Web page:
I miss the old days.
I miss walking into a newspaper office and smelling ink and paper. What a great smell. I miss wandering back to the dock and circulation area and seeing a bunch of little kids picking up bundles of papers to deliver in their neighborhood.
I miss hearing the clickety-clack of The AP teletype machine, and every once in a while the bell going off to let you know something big had just happened somewhere in the world. I miss going into the darkroom and developing a roll of film, printing the picture and learning how to “dodge” a photo to lighten it up.
I miss composing rooms and running a story or an ad through a waxer before taking an X-acto blade and cutting it out and pasting it on a broadsheet.
Sigh. This could go on a while.
Whether you worked in newspapers or not, you know what I mean. The younger members of the audience are already googling darkroom.
The point is, my friends, the newspaper world is changing . . . just like it always has. When I first started in the 1970s, some newspapers had what were then called VDT machines – and no, I won’t go into all the cracks we said VDT stood for. The first real newspaper I worked at didn’t even have those. We still had typewriters.
It’s all different today. A lot of newspapers don’t even print anymore. A number of papers – including the Journal-Review – sold off the presses and shipped that big hunk of iron and the jobs that went with it to other cities. When the Little Paper That Could hung our shingle out in 2004, we didn’t even buy a press. I’d like to say we were smart and visionary, but the reality is that outsourcing printing had already begun.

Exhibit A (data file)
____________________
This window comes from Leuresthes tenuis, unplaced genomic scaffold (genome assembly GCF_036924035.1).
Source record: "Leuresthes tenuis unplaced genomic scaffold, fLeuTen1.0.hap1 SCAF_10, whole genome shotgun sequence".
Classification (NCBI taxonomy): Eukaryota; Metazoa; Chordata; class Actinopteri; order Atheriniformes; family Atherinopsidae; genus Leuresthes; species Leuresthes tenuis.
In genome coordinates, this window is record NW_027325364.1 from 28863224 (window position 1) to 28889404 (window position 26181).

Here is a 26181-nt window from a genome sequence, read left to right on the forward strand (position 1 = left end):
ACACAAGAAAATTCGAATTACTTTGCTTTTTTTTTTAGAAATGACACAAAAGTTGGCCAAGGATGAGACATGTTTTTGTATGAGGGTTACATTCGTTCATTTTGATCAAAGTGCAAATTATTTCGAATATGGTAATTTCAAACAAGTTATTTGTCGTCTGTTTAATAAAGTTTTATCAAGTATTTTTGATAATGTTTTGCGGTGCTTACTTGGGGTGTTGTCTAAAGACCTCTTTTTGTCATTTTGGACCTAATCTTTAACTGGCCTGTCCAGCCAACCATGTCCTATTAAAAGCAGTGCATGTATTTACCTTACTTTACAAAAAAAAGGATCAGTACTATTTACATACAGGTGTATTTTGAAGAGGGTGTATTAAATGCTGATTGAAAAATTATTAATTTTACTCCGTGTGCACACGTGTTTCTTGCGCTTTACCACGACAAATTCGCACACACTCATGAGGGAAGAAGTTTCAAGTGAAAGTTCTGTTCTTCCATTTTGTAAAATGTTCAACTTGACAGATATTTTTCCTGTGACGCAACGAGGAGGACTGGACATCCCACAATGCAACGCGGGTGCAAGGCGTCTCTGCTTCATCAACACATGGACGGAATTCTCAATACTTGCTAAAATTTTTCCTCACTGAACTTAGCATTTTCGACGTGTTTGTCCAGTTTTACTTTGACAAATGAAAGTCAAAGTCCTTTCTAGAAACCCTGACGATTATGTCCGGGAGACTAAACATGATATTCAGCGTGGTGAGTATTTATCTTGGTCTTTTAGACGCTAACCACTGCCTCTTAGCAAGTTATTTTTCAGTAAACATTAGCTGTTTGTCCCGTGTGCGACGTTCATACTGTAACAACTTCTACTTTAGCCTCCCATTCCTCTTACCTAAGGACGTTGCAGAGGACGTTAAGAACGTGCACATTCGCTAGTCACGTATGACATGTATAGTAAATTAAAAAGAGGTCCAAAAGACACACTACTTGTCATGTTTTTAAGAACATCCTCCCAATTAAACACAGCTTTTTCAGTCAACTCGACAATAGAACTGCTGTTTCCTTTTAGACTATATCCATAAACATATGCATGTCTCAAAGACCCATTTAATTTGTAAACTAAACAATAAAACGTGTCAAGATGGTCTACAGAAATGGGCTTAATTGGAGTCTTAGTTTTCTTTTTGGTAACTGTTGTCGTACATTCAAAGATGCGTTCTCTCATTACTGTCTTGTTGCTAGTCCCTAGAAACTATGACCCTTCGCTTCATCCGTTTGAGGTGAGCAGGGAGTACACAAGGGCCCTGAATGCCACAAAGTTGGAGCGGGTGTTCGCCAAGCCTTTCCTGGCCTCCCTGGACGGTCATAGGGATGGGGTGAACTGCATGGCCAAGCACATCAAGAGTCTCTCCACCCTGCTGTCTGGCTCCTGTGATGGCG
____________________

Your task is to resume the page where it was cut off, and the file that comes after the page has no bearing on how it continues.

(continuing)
The reality today is that we have hundreds of print customers. But we have thousands of Online Edition customers. A further reality is that we have more readers today than we ever had in our 15 short years. Far more. And the vast majority reading these words are on an electronic device of some sort.
So we are going to take the next step in the evolution of newspapers and in 2019 we are going to emphasize our seven-day-a-week-365-days-a-year Online Edition and reduce the number of days we print.
Most of you won’t notice any change at all.
For those who are our print customers, we are going to offer you what we hope and think is a great deal – and we are going to call you personally to explain. Why? Because we think it’s important to be up front and talk to you about the changes.
See, a lot of us grizzly newspaper veterans have a soft spot for the printed copy. The business people in us understand the future, understand bottom lines and understand why the evolution from print to electrons is important. Maybe we’re just sentimental? And that’s really what’s got us continuing to produce any print version at all. We are certainly doing it as a courtesy to the print customers we have. And truth to tell, we’re doing it because it is one of the few links between now and a business some of us got into four decades (or longer) ago.
Things are changing. Just like they always have. We’ll continue to grow, but there’s a piece of me that hopes, even if it’s just a few, we always manage to have a few printed copies of the paper around. I love the smell of paper and ink.
Two cents, which is about how much Timmons said his columns are worth, appears periodically on Tuesdays in The Paper. Timmons is the publisher of The Paper and can be contacted at ttimmons@thepaper24-7.com.